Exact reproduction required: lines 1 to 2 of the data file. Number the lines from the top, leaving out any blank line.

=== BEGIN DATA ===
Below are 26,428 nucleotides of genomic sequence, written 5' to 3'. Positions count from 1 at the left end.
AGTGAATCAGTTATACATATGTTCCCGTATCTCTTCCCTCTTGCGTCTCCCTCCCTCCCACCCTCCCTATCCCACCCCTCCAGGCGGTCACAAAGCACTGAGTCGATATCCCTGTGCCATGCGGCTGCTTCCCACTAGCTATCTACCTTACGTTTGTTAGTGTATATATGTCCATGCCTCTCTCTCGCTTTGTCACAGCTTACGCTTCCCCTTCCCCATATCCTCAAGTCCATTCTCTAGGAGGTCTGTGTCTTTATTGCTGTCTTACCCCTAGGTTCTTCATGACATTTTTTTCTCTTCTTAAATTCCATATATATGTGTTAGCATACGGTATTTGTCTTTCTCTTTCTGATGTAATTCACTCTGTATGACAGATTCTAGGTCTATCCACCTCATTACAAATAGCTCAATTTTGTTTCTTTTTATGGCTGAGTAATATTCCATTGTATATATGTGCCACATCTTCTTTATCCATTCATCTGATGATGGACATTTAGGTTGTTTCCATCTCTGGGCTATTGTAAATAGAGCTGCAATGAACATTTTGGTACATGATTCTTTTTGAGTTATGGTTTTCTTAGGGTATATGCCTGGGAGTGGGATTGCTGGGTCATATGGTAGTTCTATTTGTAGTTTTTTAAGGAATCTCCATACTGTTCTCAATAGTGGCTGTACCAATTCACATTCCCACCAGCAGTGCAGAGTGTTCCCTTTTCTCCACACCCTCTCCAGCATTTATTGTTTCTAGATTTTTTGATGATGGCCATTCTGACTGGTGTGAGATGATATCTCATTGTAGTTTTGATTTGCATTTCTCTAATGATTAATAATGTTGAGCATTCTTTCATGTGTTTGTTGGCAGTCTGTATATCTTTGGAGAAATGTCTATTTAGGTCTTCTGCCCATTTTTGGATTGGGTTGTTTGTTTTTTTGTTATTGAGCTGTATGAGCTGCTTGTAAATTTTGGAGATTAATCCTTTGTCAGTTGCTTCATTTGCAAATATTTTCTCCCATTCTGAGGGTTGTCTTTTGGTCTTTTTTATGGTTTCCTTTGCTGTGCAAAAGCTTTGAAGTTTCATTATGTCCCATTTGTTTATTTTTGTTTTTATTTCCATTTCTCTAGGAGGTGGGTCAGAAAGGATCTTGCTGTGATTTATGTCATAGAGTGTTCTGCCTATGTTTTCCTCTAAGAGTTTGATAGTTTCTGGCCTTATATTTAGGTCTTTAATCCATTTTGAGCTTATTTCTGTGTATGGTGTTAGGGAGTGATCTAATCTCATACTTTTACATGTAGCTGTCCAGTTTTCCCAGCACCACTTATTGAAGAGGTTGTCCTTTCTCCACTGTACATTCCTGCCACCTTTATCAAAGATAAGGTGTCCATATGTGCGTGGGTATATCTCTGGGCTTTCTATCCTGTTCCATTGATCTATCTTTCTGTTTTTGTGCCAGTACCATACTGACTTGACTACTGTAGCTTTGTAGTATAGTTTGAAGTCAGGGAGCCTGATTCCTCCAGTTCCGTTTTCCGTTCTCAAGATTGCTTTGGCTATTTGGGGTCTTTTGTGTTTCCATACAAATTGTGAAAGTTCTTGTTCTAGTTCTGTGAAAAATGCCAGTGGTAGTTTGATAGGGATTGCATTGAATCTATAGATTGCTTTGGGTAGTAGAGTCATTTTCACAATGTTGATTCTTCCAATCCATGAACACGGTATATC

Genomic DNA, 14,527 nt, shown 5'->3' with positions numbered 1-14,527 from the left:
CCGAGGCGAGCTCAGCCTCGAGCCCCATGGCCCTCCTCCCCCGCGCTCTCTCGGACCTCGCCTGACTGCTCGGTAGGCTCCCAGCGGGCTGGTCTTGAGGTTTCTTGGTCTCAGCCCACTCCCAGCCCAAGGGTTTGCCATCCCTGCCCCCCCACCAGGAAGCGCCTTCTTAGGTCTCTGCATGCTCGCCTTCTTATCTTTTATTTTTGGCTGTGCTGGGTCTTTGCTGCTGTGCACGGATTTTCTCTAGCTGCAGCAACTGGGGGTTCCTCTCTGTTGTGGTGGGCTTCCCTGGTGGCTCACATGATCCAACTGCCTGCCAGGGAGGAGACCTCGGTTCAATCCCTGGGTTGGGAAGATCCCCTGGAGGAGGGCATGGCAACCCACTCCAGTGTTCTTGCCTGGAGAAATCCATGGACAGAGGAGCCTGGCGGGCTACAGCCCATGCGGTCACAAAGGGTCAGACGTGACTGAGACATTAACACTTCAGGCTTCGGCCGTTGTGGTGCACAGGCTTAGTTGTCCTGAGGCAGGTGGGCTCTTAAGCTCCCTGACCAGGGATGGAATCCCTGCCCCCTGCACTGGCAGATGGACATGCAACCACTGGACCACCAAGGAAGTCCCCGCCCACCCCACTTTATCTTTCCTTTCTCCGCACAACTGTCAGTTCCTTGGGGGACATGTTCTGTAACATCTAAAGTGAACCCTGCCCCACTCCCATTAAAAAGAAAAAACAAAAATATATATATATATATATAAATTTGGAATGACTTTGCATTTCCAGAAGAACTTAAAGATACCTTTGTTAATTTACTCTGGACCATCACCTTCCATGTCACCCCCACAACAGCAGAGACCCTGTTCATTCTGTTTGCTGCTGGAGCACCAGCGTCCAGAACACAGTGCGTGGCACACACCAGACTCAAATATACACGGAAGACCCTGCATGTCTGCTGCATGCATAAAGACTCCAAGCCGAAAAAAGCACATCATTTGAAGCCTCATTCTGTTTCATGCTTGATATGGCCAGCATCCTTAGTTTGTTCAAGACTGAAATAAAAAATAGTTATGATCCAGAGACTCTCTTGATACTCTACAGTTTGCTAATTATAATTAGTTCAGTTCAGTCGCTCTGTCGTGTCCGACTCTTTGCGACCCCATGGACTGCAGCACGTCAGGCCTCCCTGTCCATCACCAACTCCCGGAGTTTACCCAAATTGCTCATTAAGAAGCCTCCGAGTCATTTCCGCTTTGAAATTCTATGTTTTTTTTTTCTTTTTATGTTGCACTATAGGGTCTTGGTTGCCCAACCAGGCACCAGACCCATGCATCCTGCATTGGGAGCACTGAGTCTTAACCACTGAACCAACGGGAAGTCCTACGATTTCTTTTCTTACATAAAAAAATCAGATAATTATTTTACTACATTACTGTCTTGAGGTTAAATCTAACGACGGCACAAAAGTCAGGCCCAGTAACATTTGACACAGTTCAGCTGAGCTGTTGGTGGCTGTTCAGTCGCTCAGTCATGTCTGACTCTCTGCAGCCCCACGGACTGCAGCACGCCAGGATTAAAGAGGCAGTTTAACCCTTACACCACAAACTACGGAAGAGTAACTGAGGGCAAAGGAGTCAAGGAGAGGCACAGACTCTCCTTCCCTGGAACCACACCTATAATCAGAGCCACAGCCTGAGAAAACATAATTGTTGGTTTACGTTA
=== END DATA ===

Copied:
Below are 26,428 nucleotides of genomic sequence, written 5' to 3'. Positions count from 1 at the left end.
AGTGAATCAGTTATACATATGTTCCCGTATCTCTTCCCTCTTGCGTCTCCCTCCCTCCCACCCTCCCTATCCCACCCCTCCAGGCGGTCACAAAGCACTGAGTCGATATCCCTGTGCCATGCGGCTGCTTCCCACTAGCTATCTACCTTACGTTTGTTAGTGTATATATGTCCATGCCTCTCTCTCGCTTTGTCACAGCTTACGCTTCCCCTTCCCCATATCCTCAAGTCCATTCTCTAGGAGGTCTGTGTCTTTATTGCTGTCTTACCCCTAGGTTCTTCATGACATTTTTTTCTCTTCTTAAATTCCATATATATGTGTTAGCATACGGTATTTGTCTTTCTCTTTCTGATGTAATTCACTCTGTATGACAGATTCTAGGTCTATCCACCTCATTACAAATAGCTCAATTTTGTTTCTTTTTATGGCTGAGTAATATTCCATTGTATATATGTGCCACATCTTCTTTATCCATTCATCTGATGATGGACATTTAGGTTGTTTCCATCTCTGGGCTATTGTAAATAGAGCTGCAATGAACATTTTGGTACATGATTCTTTTTGAGTTATGGTTTTCTTAGGGTATATGCCTGGGAGTGGGATTGCTGGGTCATATGGTAGTTCTATTTGTAGTTTTTTAAGGAATCTCCATACTGTTCTCAATAGTGGCTGTACCAATTCACATTCCCACCAGCAGTGCAGAGTGTTCCCTTTTCTCCACACCCTCTCCAGCATTTATTGTTTCTAGATTTTTTGATGATGGCCATTCTGACTGGTGTGAGATGATATCTCATTGTAGTTTTGATTTGCATTTCTCTAATGATTAATAATGTTGAGCATTCTTTCATGTGTTTGTTGGCAGTCTGTATATCTTTGGAGAAATGTCTATTTAGGTCTTCTGCCCATTTTTGGATTGGGTTGTTTGTTTTTTTGTTATTGAGCTGTATGAGCTGCTTGTAAATTTTGGAGATTAATCCTTTGTCAGTTGCTTCATTTGCAAATATTTTCTCCCATTCTGAGGGTTGTCTTTTGGTCTTTTTTATGGTTTCCTTTGCTGTGCAAAAGCTTTGAAGTTTCATTATGTCCCATTTGTTTATTTTTGTTTTTATTTCCATTTCTCTAGGAGGTGGGTCAGAAAGGATCTTGCTGTGATTTATGTCATAGAGTGTTCTGCCTATGTTTTCCTCTAAGAGTTTGATAGTTTCTGGCCTTATATTTAGGTCTTTAATCCATTTTGAGCTTATTTCTGTGTATGGTGTTAGGGAGTGATCTAATCTCATACTTTTACATGTAGCTGTCCAGTTTTCCCAGCACCACTTATTGAAGAGGTTGTCCTTTCTCCACTGTACATTCCTGCCACCTTTATCAAAGATAAGGTGTCCATATGTGCGTGGGTATATCTCTGGGCTTTCTATCCTGTTCCATTGATCTATCTTTCTGTTTTTGTGCCAGTACCATACTGACTTGACTACTGTAGCTTTGTAGTATAGTTTGAAGTCAGGGAGCCTGATTCCTCCAGTTCCGTTTTCCGTTCTCAAGATTGCTTTGGCTATTTGGGGTCTTTTGTGTTTCCATACAAATTGTGAAAGTTCTTGTTCTAGTTCTGTGAAAAATGCCAGTGGTAGTTTGATAGGGATTGCATTGAATCTATAGATTGCTTTGGGTAGTAGAGTCATTTTCACAATGTTGATTCTTCCAATCCATGAACACGGTATATC